There isn’t much adorning the walls of the tiny office occupied by Lourdes Lopez, the new artistic director of Miami City Ballet: printouts of two photos of her with her husband and two daughters, still in New York, and a handful of picture postcards of artistic mentor George Balanchine.
The big corner office that belonged to founding artistic director Edward Villella sits empty, cleared of the awards, framed photos (several of him with U.S. presidents) and other trappings of his 26-year tenure.
“It’s not like I spend a lot of time here,” Lopez says with a shrug. The only photo of her as a dancer, propped on a stack of books, shows her at age 11, in leotard and tights, outside a Coral Gables ballet studio a few years before she left her childhood home in Miami for New York.
Forty-three years later, Lopez is back, summoned sooner than planned after Villella’s sudden departure over Labor Day weekend, and she has not had a moment to stop. The troupe, which opens its season Friday at the Adrienne Arsht Center for the Performing Arts, was in the middle of rehearsals when she arrived.
“It was sink or swim,” she says. “But starting like this removed me worrying if I was doing a good job or not. There was no time for it. I think it’s much better for me. Sometimes if you think too much, you’re not doing what comes naturally.”
Some aspects of the job, such as coaching the company’s Balanchine ballets — many of which she danced during her 24 years with New York City Ballet — come naturally to Lopez. But the former executive director of Morphoses, a small contemporary troupe in New York, has never had to juggle the myriad demands of heading a major classical company. They range from planning new ballets years in advance to fine-tuning steps at daily rehearsals, from stroking potential donors to listening to 11-year-olds in the company’s school who are upset that they’re not being allowed to use pointe shoes yet.
“I promised them I’d take another look,” Lopez sighs as she rushes from a photo shoot to change for rehearsal. She has been staying with friends and family as she looks for an apartment, and the night before, stomach pains (stress-related, she thinks) landed her in the emergency room.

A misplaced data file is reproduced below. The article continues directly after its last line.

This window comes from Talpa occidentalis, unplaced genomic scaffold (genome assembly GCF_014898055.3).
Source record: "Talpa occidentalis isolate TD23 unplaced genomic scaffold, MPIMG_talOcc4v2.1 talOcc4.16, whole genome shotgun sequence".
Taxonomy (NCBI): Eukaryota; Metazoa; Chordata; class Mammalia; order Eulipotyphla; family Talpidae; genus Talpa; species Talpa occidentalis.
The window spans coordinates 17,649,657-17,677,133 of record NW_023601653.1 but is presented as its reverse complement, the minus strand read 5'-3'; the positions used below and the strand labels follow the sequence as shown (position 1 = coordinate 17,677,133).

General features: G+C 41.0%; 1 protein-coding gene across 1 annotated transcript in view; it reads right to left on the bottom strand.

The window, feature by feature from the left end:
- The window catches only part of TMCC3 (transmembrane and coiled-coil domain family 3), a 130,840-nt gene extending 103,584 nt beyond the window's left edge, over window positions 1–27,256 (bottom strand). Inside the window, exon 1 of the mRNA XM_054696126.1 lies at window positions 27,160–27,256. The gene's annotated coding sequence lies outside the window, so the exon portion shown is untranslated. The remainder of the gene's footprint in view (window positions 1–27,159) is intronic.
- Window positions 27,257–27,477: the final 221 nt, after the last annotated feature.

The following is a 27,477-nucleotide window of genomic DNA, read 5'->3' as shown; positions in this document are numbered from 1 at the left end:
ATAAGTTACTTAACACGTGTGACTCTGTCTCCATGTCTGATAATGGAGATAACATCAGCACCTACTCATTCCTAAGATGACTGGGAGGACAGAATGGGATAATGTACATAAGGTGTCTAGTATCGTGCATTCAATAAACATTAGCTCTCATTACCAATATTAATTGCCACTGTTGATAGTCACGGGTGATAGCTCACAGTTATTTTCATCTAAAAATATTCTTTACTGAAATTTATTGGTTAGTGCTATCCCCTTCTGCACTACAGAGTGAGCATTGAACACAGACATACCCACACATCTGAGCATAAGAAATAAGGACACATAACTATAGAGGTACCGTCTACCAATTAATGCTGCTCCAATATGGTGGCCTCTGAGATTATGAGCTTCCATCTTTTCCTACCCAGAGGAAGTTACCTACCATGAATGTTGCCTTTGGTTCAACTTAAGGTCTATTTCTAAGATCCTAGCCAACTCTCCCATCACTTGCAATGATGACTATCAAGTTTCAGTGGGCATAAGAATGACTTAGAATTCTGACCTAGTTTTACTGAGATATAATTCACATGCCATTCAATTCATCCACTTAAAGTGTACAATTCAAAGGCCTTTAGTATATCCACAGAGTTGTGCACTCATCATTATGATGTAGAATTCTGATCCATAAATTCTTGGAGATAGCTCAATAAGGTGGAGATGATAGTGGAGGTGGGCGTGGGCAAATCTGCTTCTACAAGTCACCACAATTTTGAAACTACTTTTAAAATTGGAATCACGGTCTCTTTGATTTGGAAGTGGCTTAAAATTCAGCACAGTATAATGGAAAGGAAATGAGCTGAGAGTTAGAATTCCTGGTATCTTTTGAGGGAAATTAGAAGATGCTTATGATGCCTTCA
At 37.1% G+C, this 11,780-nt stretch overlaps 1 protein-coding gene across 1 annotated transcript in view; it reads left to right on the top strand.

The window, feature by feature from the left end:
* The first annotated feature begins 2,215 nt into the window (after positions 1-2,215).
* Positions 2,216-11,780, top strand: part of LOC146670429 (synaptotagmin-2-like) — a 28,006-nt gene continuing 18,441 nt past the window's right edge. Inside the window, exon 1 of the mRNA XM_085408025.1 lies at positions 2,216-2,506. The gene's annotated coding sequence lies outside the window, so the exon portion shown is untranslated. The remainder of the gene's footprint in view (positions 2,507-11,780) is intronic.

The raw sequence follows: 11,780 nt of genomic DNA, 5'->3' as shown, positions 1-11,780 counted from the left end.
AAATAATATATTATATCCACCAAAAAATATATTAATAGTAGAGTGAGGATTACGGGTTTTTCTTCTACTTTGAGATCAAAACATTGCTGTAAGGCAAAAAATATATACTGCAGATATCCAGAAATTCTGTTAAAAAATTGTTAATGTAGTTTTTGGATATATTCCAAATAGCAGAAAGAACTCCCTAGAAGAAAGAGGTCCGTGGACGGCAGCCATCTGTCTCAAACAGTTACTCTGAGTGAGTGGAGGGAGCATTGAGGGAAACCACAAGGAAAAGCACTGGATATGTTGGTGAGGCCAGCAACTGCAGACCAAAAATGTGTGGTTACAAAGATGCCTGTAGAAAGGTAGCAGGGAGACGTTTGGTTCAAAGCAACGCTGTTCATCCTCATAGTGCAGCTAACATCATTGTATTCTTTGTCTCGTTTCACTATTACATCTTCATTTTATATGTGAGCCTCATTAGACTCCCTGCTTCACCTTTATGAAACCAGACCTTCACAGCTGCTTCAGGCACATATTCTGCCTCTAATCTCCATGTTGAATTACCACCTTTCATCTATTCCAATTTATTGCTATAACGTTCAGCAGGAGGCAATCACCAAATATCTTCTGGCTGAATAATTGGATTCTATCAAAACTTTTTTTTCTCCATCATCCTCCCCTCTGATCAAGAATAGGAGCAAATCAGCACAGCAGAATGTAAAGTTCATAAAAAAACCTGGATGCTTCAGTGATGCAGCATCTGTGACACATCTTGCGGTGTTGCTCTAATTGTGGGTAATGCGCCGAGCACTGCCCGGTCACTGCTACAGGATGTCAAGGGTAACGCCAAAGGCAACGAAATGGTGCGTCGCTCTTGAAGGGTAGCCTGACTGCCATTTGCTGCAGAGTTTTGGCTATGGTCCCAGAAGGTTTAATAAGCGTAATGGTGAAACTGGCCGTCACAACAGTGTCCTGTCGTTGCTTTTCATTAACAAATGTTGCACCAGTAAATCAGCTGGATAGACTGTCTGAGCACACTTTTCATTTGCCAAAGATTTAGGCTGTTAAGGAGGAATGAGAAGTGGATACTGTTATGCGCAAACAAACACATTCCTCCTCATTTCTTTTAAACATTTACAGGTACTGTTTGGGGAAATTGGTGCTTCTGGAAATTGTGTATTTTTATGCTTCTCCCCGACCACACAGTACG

Despite the yearlong turmoil surrounding Villella’s departure, the dancers seem mostly at ease, immersed in their routine. Two of the ballets they’ll perform Friday, Balanchine’s masterpiece Apollo and Paul Taylor’s taut, sexy tango work Piazzolla Caldera, are relatively familiar. It’s been 12 years since they’ve done the third, renowned British choreographer Frederick Ashton’s technically difficult but lyrical and light-hearted Les Patineurs (The Skating Party).
In morning class, they cut loose with head-kicking leaps, whirling turns and triumphant poses. While they mourn Villella’s departure, they seem reassured by Lopez’s leadership.
“There’s so many layers of emotion,” says principal dancer Patricia Delgado, who graduated from MCB’s school into the company in 1999. “I have my career because of Edward. I never thought I’d dance for anyone else. But Lourdes has been very sensitive and professional about keeping us moving forward.
“Change is inevitable. We all love to dance too much, love this place too much and love Edward too much to let it all dwindle away.”
Skyler Lubin, 20, who came to study at MCB at 16 in part because of Villella, says she was devastated by his departure. “He was like a light for me in dance,” she says. “But Lourdes is amazing. She’s given me encouragement and made me feel safe. So I’m excited.”
Principal dancer Reyneris Reyes says he still feels sad and confused by the changes. “I hope it was for the best for the company and for the community,” he says. “But I feel good with Lourdes. She’s really confident and secure. For an artistic director, this is a major thing, to be confident of where you want to go.”
Lopez, who was at NYCB when its legendary founder Balanchine died in 1983, says she has tried to be sensitive to the dancers’ concerns.
“Dancers just want to dance and be nurtured and encouraged,” she says. “I said to them that the greatest gift I can give you is for you to be able to just walk into this building knowing all you have to worry about is dancing — not budgets, not drama, but your jump and your role that night.”
When she teaches company class, a crucial foundation for the dancers’ technique and style, she has zeroed in on precision and details — shaping the upper body or cleaning up specific steps, for example — where Villella tended to focus on broader qualities like energy, rhythm and musicality.